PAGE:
G.726 Vocoder Applied to the PCM Bit Stream

Toronto, Ontario Canada (PressExposure) March 30, 2012 -- Toronto, Canada - GAO Research Inc. (www.GAOResearch.com) is offering its G.726 Vocoder which is used in numerous applications such as speech transmission over digital networks, video conferencing, multimedia, and ISDN communications.

GAO Research's G.726 vocoder complies with the ITU-T standard and operates at 40, 32, 24, and 16 kbps.It converts a 64 kbps A-law or ?-law PCM channel to or from a 40, 32, 24 or 16 kbps channel.The conversion is applied to the PCM bit stream using an ADPCM transcoding technique. Thus, the scheme has switchable transmission rates providing 4 kHz of audio bandwidth. ITU-T G.726 is a superset of the ITU-T G.721 and G.723 standards and was originally designed as a half-rate alternative to G.711 audio companding.G.726 can encode 13 or 14-bit PCM samples or 8-bit, A-law or ?law encoded data into 2, 3, 4, or 5-bit code words.Since the algorithm encodes one sample at a time, the coding or decoding delay is effectively zero, providing for robust, quality audio. In addition, processing frame size and input/output formats is user selectable.

This G.726 vocoder belongs to GAO's family of Speech Vocoders. This line includes a wide variety of vocoders such as G.722.1 Vocoder,GSM-AMR (AMR-NB) Vocoderwhich is used mainly in 3rd generation mobile telephony devices to compress toll-quality speech at 8000 samples/secondand G.729, G.729A and G.729AB Speech Vocoder which is ideal for visual telephony, wireless communications, and digital satellite communication systems and other similar products. This line of vocoders complies with the ITU-T vocoder standards for speech processing software and audio processing codecs.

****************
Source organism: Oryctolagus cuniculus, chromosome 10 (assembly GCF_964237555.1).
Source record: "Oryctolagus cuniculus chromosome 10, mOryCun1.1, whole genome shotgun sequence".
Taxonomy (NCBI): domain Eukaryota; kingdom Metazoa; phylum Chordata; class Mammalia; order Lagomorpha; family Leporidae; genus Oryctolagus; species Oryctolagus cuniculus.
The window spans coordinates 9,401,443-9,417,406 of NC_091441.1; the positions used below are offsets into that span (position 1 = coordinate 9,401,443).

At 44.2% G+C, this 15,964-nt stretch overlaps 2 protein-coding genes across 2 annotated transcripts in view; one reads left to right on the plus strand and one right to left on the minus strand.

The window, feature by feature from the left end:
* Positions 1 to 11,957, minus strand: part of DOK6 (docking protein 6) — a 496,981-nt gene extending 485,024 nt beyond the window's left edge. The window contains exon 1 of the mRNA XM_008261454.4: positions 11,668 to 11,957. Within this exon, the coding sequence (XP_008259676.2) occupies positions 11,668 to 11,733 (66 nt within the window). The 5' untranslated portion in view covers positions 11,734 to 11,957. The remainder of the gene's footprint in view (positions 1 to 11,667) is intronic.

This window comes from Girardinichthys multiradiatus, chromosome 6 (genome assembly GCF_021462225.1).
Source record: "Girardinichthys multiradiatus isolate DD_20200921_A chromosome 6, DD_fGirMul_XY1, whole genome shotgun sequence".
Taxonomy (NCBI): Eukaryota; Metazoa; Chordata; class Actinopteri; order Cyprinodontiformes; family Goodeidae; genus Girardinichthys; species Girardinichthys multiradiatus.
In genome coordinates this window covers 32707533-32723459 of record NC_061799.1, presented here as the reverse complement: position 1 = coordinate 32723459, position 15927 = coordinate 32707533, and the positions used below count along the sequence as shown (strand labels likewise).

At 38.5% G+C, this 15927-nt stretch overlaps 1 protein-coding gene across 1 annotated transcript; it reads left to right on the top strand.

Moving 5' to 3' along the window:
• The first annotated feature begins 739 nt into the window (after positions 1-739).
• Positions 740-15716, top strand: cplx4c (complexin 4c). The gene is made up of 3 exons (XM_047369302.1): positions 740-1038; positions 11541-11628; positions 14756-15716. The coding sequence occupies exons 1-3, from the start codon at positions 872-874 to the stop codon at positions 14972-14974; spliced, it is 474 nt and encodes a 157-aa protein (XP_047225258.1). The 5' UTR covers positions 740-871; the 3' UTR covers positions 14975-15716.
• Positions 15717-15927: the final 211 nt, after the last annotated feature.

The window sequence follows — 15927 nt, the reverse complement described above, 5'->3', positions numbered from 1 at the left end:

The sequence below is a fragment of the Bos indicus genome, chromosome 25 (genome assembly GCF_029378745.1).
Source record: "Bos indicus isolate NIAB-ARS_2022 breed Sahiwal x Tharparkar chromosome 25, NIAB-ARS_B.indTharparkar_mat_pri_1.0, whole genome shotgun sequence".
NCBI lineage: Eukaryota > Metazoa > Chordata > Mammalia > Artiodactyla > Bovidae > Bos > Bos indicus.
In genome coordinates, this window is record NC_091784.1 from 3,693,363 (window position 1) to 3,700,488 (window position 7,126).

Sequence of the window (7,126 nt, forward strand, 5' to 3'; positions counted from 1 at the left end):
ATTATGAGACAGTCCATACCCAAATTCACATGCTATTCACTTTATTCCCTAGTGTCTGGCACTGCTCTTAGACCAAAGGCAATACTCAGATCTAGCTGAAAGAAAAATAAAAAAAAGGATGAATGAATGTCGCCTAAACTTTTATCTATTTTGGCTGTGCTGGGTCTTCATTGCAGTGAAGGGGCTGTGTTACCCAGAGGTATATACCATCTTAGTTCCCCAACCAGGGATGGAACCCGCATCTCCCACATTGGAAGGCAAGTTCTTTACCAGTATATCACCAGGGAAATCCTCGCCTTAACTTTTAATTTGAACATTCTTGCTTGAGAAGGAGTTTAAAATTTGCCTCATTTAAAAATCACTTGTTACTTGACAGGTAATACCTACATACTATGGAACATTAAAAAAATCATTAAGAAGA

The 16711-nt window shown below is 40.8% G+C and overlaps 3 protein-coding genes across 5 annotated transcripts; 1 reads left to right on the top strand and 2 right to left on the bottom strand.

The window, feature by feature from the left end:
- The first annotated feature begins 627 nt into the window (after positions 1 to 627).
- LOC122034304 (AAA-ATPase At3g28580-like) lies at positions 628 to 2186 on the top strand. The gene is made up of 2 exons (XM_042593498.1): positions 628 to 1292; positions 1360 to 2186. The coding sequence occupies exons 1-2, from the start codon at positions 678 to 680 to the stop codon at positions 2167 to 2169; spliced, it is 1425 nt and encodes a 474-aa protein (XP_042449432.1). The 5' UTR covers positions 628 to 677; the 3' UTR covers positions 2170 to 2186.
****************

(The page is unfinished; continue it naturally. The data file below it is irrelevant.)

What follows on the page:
About GAO Research Inc.

GAO Research Inc. (www.GAOResearch.com) is a world-renowned provider of high quality, reliable telecommunications software including embedded modem software, fax modem software, speech codes, and telephony software for a wide range of DSPs and microprocessors.

Toronto, Canada - GAO Research Inc. (www.GAOResearch.com) is offering its G.726 Vocoder which is used in numerous applications such as speech transmission over digital networks, video conferencing, multimedia, and ISDN communications.

GAO Research's G.726 vocoder complies with the ITU-T standard and operates at 40, 32, 24, and 16 kbps.It converts a 64 kbps A-law or ?-law PCM channel to or from a 40, 32, 24 or 16 kbps channel.The conversion is applied to the PCM bit stream using an ADPCM transcoding technique. Thus, the scheme has switchable transmission rates providing 4 kHz of audio bandwidth. ITU-T G.726 is a superset of the ITU-T G.721 and G.723 standards and was originally designed as a half-rate alternative to G.711 audio companding.G.726 can encode 13 or 14-bit PCM samples or 8-bit, A-law or ?law encoded data into 2, 3, 4, or 5-bit code words.Since the algorithm encodes one sample at a time, the coding or decoding delay is effectively zero, providing for robust, quality audio. In addition, processing frame size and input/output formats is user selectable.

This G.726 vocoder belongs to GAO's family of Speech Vocoders. This line includes a wide variety of vocoders such as G.722.1 Vocoder,GSM-AMR (AMR-NB) Vocoderwhich is used mainly in 3rd generation mobile telephony devices to compress toll-quality speech at 8000 samples/secondand G.729, G.729A and G.729AB Speech Vocoder which is ideal for visual telephony, wireless communications, and digital satellite communication systems and other similar products. This line of vocoders complies with the ITU-T vocoder standards for speech processing software and audio processing codecs.

About GAO Research inc.

GAO Research Inc. (www.GAOResearch.com) is a world-renowned provider of high quality, reliable telecommunications software including embedded modem software, fax modem software, speech codes, and telephony software for a wide range of DSPs and microprocessors.

Press Release Source: http://PressExposure.com/PR/GAO_Research_inc..html

Press Release Submitted On: March 30, 2012 at 10:22 pm
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